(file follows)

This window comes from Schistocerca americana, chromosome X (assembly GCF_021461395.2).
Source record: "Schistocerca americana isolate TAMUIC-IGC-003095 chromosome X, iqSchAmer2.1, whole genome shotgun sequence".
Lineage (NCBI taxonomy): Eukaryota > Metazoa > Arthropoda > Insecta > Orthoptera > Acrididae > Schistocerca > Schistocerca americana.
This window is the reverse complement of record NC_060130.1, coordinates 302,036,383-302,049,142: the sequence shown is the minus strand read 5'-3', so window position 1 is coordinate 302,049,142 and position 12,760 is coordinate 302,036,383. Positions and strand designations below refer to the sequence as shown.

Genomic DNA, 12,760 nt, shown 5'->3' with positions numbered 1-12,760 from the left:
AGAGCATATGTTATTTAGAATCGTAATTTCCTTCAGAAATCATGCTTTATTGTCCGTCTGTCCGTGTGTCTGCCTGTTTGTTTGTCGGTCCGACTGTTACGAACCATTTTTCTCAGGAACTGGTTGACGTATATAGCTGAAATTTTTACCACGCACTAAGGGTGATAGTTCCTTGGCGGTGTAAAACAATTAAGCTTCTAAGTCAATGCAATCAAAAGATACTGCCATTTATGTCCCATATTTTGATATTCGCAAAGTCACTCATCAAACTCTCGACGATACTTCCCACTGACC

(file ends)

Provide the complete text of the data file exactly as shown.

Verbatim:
This window comes from Schistocerca americana, chromosome X (assembly GCF_021461395.2).
Source record: "Schistocerca americana isolate TAMUIC-IGC-003095 chromosome X, iqSchAmer2.1, whole genome shotgun sequence".
Lineage (NCBI taxonomy): Eukaryota > Metazoa > Arthropoda > Insecta > Orthoptera > Acrididae > Schistocerca > Schistocerca americana.
This window is the reverse complement of record NC_060130.1, coordinates 302,036,383-302,049,142: the sequence shown is the minus strand read 5'-3', so window position 1 is coordinate 302,049,142 and position 12,760 is coordinate 302,036,383. Positions and strand designations below refer to the sequence as shown.

Genomic DNA, 12,760 nt, shown 5'->3' with positions numbered 1-12,760 from the left:
AGAGCATATGTTATTTAGAATCGTAATTTCCTTCAGAAATCATGCTTTATTGTCCGTCTGTCCGTGTGTCTGCCTGTTTGTTTGTCGGTCCGACTGTTACGAACCATTTTTCTCAGGAACTGGTTGACGTATATAGCTGAAATTTTTACCACGCACTAAGGGTGATAGTTCCTTGGCGGTGTAAAACAATTAAGCTTCTAAGTCAATGCAATCAAAAGATACTGCCATTTATGTCCCATATTTTGATATTCGCAAAGTCACTCATCAAACTCTCGACGATACTTCCCACTGACC